Diagnostics & Imaging Week National Editor

Let's compare the measurement of blood pressure (BP) to photography.

Basically, it's usually just a single picture, says Phil Shaltis, PhD, and frequently not a very accurate one.

This measurement is most usually taken in the doctor's office, a place where, he notes, it can be especially inaccurate, since the appearance of a white coat or other caregiver in uniform isn't particularly relaxing and thus not producing a normal reading.

And Shaltis says that BP measurement even over short periods provides less than a complete picture about the heart's function and general patient health, but rather only an intermittent sort of record.

"We're trying to fill that gap," Shaltis, president of developmental firm CardioSign (Cambridge, Massachusetts), told Diagnostics & Imaging Week.

Potentially filling that gap – and producing what would essentially be more of a documentary record of heart function, and hopefully able to pick up signals of future impending problems, heart attack or stroke – is the company's BP sensing system that can be worn continuously, 24/7. The device is designed to offer accurate readings by making constant calculations that account for the wearer's movements and body positions.

Supporting the value of this continuous monitoring approach, Shaltis cites every-15-minute BP monitoring over a 24-hour period as a better predictor of heart problems, as well as response to medications.

But filling that gap means removal of the traditional cuff, its labor-intensive use – and its potential inaccuracies.

Shaltis earned his doctorate at the Massachusetts Institute of Technology (Cambridge), where he was a student working with Harry Asada, PhD, the Ford Professor of Engineering and director of MIT's d'Arbeloff Laboratory for Information Systems and Technology, that lab perhaps best known for its work in robotics.

With Asada and Andrew Reisner, MD, of Massachusetts General Hospital (Boston), Shaltis formed CardioSign last year to refine the prototype sensor and move it to commercialization.

The new monitor doesn't use the traditional BP cuff. Instead it uses elements that wrap around the wrist and attach to the finger.

It employs a method called pulse wave velocity, which allows blood pressure to be calculated, Shaltis explained, by measuring the pulse at two points along an artery.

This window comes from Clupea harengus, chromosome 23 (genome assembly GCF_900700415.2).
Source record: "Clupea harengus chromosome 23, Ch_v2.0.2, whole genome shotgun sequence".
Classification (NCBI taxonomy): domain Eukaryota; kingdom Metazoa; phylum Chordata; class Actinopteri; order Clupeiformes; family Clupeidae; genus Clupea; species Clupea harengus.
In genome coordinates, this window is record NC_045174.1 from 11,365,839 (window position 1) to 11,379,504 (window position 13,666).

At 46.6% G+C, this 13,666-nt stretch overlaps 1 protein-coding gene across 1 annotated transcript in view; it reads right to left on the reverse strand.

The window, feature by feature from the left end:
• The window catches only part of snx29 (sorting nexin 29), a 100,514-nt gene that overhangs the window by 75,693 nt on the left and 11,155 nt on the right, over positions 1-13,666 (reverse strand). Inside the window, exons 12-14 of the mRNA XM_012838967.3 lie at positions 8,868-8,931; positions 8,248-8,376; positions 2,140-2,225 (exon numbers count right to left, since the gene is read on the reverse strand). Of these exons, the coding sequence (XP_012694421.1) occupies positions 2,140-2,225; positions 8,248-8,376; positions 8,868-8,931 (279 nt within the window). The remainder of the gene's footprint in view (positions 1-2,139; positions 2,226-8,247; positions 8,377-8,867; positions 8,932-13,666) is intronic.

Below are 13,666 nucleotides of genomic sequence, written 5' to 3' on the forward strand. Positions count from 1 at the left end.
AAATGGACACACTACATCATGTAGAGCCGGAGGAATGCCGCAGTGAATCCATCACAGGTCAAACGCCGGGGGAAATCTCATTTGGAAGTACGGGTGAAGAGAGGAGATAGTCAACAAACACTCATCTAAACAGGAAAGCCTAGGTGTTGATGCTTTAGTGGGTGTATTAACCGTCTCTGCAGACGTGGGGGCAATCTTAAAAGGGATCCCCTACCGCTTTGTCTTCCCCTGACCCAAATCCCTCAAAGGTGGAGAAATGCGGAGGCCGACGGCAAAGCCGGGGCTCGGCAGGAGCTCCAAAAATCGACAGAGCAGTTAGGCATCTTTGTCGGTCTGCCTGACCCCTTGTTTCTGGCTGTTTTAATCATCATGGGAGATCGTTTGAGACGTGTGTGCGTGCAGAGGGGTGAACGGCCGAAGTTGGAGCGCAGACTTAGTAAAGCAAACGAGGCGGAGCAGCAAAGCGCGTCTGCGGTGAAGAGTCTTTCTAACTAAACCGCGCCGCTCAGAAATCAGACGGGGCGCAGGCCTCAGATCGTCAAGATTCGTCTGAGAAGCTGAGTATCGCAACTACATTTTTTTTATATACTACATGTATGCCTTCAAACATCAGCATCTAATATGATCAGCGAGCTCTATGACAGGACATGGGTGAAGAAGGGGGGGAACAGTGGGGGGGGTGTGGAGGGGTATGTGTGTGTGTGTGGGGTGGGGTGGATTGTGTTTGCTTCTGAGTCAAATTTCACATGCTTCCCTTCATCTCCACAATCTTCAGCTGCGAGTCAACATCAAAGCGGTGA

In early models, the researchers used the heart as one of the points, with a heart monitor measuring the EKG. However, EKGs also aren't always accurate, and a heart monitor can be uncomfortable, so the researchers decided to use two points on the hand instead.

That posed a challenge.

The BP in the hand varies, depending on its position: If the arm is raised above the heart, the pressure will be higher than if it is below the heart. The researchers solved that problem by incorporating a sensor that measures acceleration in three dimensions, allowing the hand position to be calculated at any time. This compensates for the error resulting from height changes and also allows calibration of the sensor for more accurate calculation of blood pressure.

So, as the wearer raises the hand up or down, the hydrostatic pressure changes at the sensor. Correlating the change of pulse wave velocity to the hydrostatic pressure change, the system can automatically calibrate its measurement.

Shaltis told D&IW that pulse wave velocity measurement has been available since the 1960s, but without full exploitation of its value in studying the heart because of the difficulties of calibration that adjust to a person's everyday movements.

"The idea is that the speed at which a pressure wave propagates down the arterial tree is related to blood pressure – like a fire hose," he says.

Asada adds: "The human body is so complex, but the cuff gives only snapshot data. If you get signals all of the time you can see the trends and capture the physical condition quite well."

The new calibration method is a way of doing that.

This wearable approach was born from a collaboration called the Home Automation and Healthcare Consortium, which launched in 1995 at MIT and included several faculty members and about 20 companies.

The group's first project was a ring that measures pulse rate and the amount of oxygen present in the blood.

After developing the ring, Asada decided to move on to blood pressure sensing, which he saw as offering even more valuable information about a patient's health.

Shaltis told D&IW that the sensor system has been tested in healthy volunteers and that the company is now working on enhancements to the laboratory device which, he acknowledges, is rather bulky and needs to be made more "user-friendly." The enhancements, he says, will include making it smaller and developing other aesthetic improvements, and, importantly, making it cheaper to manufacture.

Another potential use he points to is in evaluation of sleep apnea and other sleep difficulties.

He says that the monitor could be available to patients within five years, though he declined specifying the internal timeline for its commercialization.

While it might be something first doctor-prescribed, an ideal configuration for the device, and the company, would be a product available on the drugstore shelf, beside the traditional blood pressure cuff system, and also enhanced to provide alerts concerning potential problems, Shaltis notes.

Once the blood pressure information is gathered, the data could be transmitted via radio signals or wireless Internet. The device runs on a tiny battery, about the same size as the ones that power watches.

The project was funded by the National Institutes of Health, National Science Foundation (Washington) and Sharp (Mahwah, New Jersey/Osaka, Japan).

The most recent prototype was developed in collaboration with Sharp, and the development of clinical applications and human testing was led by Reisner at Mass General.

No Comments